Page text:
|Norway claims salmon victory|
| [31.08.2007, 12:00am, Fri. GMT]|
|Norway's government claimed Friday that it had won the support of the World Trade Organisation (WTO) in its battle with the European Union over salmon exports. The EU has a different interpretation, and it remained unclear whether the EU would back down on its minimum price for Norwegian salmon. Norwegian Broadcasting (NRK) reported Friday that it had obtained a copy of a WTO report that concludes that the EU's anti-dumping tactics violate its trade regulations. Foreign Minister Jonas Gahr Støre later confirmed the Norwegian trade victory, saying Norway had won the WTO's nod on the main points of its complaint against the EU.That made it difficult for the Scottish salmon producers, who are members of the EU, to compete against the Norwegians, who are not members of the EU.|
So the EU introduced a minimum wholesale price aimed at forcing the Norwegians to stop undercutting the Scots. Norwegian officials then appealed to the WTO, claiming the minimum price was protectionist and in violation of WTO regulations.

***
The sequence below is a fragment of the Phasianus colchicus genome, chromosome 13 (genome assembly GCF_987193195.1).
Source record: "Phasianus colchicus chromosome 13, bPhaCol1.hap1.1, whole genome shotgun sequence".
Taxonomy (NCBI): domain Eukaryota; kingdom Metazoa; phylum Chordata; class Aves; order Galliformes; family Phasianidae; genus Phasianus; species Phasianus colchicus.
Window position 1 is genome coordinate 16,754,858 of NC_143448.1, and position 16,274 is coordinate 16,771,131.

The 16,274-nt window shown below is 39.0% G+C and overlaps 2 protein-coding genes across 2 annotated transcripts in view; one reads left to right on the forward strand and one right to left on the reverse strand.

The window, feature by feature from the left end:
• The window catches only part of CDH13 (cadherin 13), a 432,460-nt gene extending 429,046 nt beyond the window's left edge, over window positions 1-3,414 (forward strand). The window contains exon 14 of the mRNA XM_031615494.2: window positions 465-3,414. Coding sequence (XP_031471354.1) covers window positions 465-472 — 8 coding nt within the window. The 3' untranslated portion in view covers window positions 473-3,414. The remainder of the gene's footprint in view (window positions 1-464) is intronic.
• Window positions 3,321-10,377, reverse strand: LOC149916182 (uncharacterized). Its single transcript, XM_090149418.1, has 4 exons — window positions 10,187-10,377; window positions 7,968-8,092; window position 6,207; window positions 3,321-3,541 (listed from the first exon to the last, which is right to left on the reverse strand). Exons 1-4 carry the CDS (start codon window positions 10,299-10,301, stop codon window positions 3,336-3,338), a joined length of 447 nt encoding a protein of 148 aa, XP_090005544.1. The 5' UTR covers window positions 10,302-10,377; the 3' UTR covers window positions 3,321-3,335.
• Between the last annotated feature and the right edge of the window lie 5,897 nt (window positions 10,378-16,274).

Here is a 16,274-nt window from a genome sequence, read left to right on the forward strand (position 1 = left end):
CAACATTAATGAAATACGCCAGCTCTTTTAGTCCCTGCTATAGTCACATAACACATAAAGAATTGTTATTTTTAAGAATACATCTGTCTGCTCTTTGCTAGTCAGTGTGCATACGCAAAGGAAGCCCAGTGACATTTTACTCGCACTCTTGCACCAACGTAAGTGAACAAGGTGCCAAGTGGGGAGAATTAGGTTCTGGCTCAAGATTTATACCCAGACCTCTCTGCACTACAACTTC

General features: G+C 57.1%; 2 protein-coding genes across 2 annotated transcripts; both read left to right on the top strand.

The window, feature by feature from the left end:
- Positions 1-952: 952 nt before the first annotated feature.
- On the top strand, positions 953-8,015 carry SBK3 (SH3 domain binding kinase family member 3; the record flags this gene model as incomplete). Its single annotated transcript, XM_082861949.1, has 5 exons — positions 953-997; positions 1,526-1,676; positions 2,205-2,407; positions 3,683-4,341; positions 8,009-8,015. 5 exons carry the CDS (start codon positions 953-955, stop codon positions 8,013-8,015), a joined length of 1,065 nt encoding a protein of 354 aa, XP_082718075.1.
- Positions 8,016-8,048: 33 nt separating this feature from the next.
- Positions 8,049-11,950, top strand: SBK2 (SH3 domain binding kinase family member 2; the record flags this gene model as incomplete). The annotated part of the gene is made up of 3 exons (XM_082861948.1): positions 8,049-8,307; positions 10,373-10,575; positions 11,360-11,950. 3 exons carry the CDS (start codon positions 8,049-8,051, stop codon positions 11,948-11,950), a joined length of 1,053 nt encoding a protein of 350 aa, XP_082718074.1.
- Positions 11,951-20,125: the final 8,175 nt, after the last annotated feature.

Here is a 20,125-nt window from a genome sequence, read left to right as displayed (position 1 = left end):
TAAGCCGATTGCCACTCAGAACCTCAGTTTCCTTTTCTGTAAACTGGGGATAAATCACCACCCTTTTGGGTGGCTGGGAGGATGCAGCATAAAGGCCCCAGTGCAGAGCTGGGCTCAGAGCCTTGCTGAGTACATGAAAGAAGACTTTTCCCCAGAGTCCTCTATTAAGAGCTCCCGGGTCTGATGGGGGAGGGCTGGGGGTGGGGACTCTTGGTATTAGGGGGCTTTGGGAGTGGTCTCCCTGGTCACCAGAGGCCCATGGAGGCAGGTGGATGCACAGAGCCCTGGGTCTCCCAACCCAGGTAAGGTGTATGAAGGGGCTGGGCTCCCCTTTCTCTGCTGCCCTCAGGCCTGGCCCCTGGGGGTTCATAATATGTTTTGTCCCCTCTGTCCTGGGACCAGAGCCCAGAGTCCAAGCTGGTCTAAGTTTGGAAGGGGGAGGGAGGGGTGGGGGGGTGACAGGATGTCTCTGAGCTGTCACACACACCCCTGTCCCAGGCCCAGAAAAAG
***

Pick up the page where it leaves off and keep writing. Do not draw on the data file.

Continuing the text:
It was a relatively bold move, given Norway's historically strained relations with the WTO over its own attempts to protect Norwegian farmers and keep EU and other countries' products out of Norway. The case points up the challenge Norway faces in trying to balance the interests of its important seafood industry, and domestic agriculture.
The WTO has now reportedly decided that the EU's basis for addressing the alleged salmon dumping was ill-founded because the EU hadn't proved dumping had in fact taken place. The EU reportedly based its move only on an analysis of the five Scottish producers' economic records.
The WTO also reportedly ruled the EU had erred in calculating dumping margins for both Norwegian salmon farmers and the firms that prepare the salmon for market.
The WTO's report won't be made public until later this autumn. The EU can appeal.
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